• Be changed – even if short-term trips are “old hat” for you.
  • Do something with that energy before the routine of “regular life” sucks you back into complacency.
    • Some wise ways to do something good with that new energy
      • Be strategic. Connect with and support a mission agency with long-term work, goals and commitment to the place you visited
      • Learn. Attend a cross-cultural mission training program (this is a shameless plug for our training program).
      • Live with purpose. Make a five-year plan for your life – let the plan be influenced by the new knowledge and perspective you’ve gained on your trip.
      • Be a good steward. Find ways that you can decrease your monthly expenses in order to support mission work in the country where you’ve traveled.
      • Be a disciple. Let the truth of Christ truly transform the shape of your life. Even when the emotions diminish, exercise the disciplines of faith, joy and purpose.

Some bad ways to come home:

  • Subject everyone who asks “How was your trip?” to the 30-minute story of your plane ride.
  • Make your stories all about how you survived great adversity and single-handedly saved the country you visited.
  • Make everyone feel guilty for having hot water at home.
  • Say “America sucks. We’re so selfish.” to everyone who will listen to you.
  • Be unfazed. Say “It was no big deal” when people ask “How was your trip?”.
  • Do nothing with the compassion and energy you’ve gained on your trip. It will go away eventually. Let the excitement subside and go on being ordinary.

I’d love to hear your mission trip story. Share it with me here?


24
Nov 12

it’s a good burn

If we always act to protect our painlessness & comfort, we should never expect to accomplish anything new or great. Even worse is pretending that our instinct to protect those things is the voice of God.


02
Jul 12

How do you do Art as Mission? We have an art gallery.

We want to have conversations about Art as Mission.

In May of 2012, Hillside Missions, in collaboration with World Horizons USA opened the Edit: art gallery as an “Art as Mission” ministry. We’re a community focused on the world’s need for Christ. Art is an important part of community and worship. Right?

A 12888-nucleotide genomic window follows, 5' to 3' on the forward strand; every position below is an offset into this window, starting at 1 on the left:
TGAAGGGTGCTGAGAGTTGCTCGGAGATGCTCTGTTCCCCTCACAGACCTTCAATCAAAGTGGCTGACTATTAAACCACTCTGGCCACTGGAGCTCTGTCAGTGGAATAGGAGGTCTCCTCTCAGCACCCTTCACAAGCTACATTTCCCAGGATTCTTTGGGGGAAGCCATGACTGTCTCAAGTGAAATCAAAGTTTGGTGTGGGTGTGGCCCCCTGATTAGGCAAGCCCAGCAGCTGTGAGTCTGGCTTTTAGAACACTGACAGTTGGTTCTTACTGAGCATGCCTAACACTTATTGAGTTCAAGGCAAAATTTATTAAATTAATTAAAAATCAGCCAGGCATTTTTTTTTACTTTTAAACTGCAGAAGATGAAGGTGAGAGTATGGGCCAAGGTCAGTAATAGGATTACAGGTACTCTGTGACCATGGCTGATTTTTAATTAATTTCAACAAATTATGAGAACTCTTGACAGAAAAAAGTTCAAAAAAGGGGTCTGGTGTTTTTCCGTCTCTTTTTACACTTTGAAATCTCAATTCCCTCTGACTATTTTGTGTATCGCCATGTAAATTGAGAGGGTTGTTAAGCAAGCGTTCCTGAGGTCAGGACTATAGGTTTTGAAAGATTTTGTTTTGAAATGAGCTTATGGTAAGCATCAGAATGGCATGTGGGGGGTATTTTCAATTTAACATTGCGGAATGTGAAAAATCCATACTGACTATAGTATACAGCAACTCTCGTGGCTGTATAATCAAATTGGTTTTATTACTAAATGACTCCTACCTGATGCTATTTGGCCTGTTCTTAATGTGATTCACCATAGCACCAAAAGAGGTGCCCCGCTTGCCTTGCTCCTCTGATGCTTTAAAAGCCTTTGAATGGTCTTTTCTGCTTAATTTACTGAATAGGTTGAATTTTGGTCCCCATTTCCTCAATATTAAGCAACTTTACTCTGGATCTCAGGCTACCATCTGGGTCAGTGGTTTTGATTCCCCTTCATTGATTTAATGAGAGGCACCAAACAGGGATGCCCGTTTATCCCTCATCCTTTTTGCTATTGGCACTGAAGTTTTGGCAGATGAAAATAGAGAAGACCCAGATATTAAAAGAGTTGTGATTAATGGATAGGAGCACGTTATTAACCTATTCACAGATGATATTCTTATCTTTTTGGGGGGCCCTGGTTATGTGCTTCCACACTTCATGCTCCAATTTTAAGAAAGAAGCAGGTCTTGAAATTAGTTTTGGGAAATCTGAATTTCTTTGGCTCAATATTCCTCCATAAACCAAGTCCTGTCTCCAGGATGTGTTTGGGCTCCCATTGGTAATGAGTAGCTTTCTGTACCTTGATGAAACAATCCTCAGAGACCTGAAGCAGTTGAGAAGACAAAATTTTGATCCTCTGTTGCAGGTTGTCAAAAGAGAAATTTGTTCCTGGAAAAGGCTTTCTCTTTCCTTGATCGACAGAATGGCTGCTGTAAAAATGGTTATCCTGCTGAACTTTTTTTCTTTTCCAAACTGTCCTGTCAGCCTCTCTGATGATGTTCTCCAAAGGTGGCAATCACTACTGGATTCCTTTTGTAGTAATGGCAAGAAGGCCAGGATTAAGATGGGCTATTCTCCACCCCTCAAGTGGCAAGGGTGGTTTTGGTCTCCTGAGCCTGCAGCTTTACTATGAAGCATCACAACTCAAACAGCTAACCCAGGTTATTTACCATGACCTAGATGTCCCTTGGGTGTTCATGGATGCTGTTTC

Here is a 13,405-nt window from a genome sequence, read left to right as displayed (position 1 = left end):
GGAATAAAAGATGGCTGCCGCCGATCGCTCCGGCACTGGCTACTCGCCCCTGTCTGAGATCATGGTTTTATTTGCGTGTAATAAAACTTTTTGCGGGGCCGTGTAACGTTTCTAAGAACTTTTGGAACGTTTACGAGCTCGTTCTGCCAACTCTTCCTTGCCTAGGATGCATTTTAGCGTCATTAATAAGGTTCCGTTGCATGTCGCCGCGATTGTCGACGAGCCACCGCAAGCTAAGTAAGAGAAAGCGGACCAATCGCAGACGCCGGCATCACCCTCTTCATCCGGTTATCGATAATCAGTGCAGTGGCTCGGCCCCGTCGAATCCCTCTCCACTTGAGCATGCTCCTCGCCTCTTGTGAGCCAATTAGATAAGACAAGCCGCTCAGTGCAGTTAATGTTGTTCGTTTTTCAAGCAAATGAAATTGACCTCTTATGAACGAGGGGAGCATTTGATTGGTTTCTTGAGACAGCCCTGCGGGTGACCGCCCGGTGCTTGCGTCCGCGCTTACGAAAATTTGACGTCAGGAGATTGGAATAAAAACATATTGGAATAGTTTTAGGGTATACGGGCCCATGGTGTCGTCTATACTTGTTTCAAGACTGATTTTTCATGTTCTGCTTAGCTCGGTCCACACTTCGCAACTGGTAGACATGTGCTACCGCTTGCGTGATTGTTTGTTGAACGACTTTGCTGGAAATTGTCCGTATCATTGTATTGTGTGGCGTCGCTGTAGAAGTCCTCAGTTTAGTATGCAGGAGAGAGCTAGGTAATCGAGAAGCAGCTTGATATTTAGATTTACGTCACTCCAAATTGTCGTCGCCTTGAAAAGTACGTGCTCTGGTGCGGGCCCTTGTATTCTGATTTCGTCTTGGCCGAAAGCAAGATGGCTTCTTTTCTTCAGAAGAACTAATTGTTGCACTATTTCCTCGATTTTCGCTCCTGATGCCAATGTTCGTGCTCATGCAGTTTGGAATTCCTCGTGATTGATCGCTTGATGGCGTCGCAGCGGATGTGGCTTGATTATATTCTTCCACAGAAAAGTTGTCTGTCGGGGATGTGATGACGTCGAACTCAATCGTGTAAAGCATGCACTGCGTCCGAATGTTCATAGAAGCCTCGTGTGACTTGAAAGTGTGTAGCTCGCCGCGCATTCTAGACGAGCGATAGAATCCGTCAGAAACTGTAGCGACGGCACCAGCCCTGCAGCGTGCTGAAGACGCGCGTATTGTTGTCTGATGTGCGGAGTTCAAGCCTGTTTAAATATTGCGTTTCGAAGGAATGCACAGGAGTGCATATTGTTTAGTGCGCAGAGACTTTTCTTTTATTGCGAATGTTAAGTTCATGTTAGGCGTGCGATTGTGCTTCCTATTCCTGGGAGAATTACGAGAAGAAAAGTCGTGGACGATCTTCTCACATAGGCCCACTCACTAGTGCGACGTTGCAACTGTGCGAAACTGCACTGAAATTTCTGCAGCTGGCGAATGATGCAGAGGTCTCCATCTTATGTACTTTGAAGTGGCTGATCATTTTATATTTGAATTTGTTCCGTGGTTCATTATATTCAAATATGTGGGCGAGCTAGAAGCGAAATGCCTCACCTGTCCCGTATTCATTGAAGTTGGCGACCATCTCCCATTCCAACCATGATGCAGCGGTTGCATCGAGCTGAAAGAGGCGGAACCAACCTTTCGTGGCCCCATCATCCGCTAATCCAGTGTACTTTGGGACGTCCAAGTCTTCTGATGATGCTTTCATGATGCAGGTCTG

The purpose of the Edit: gallery is:

1. To connect art, artists and lovers of art to mission.

2. To pioneer reproducible expressions of art as mission.

We talk about “Mission” as inviting people to follow Jesus in places where he is not yet known. 
Art as mission creates a space to invite those people to follow Jesus through and around the production and exhibition of art. 
Here’s what it looks like so far:

1. We rented an art gallery in the Gallery District of Richmond, VA as the headquarters  for our mission ministry. How many people get to say that their office is in an art gallery? We’re cool like that.

2. On the first Friday of every month, there is a popular “First Friday Art Walk” event in our neighborhood. During that event, we feature a new Christian artist who is producing art as worship or ministry. In this way, we are participating in the art community in Richmond, VA.

3. We hang a large poster of a statement from the featured artist.

4. We “advertise” with a sandwich-board sign on the sidewalk and keep the gallery open Monday through Friday 9AM to 5PM.

Will you help me to make this a conversation? What do you think? What should “Art as Mission” look like?

 


29
Nov 11

Why my paying job doesn’t take priority over my ministry job

I work to earn money so that I can work in ministry. I need my paying job because my ministry job doesn’t pay, but my ministry job is my direct response to God’s call. I sometimes struggle to find perfect ways to be completely poured out and committed to that call, but I do know that it must be what shapes my plans. For me, that means that I work during the day at my ministry office and evenings, weekends and other odd times for money. Sometimes it gets messy. I want my pursuit of God and His glory, in every nation, to be my family’s first priority. I also want the world to see that our response to God is more important than any other job we do. I can think of lots of things that can and should be compromised or sacrificed. If God is real, little else matters. I find no acceptable compromise on this point. God should get the first and best of us. Even better, God graciously gives us the privilege of participating in his work. I’m that loser who got the job he didn’t deserve. I don’t want ministry to become that thing I do when I have “free time”.

My priorities will be evident in how I use my time and resources and they are evident even when I don’t want them to be. I won’t build my life around some desire for comfort and security. God must be at the center. I know that makes me look radical and I’m O.K. with that.

I am sensitive to the fact that I (and others like me) are able to do ministry because of the generous support we receive from people who work paying jobs. I also think that others find a perfect match between working for money while responding to God. I’m not always sure of what to think about that. I am sure that it’s great that there is diversity in our roles as we each understand differently how to respond to God.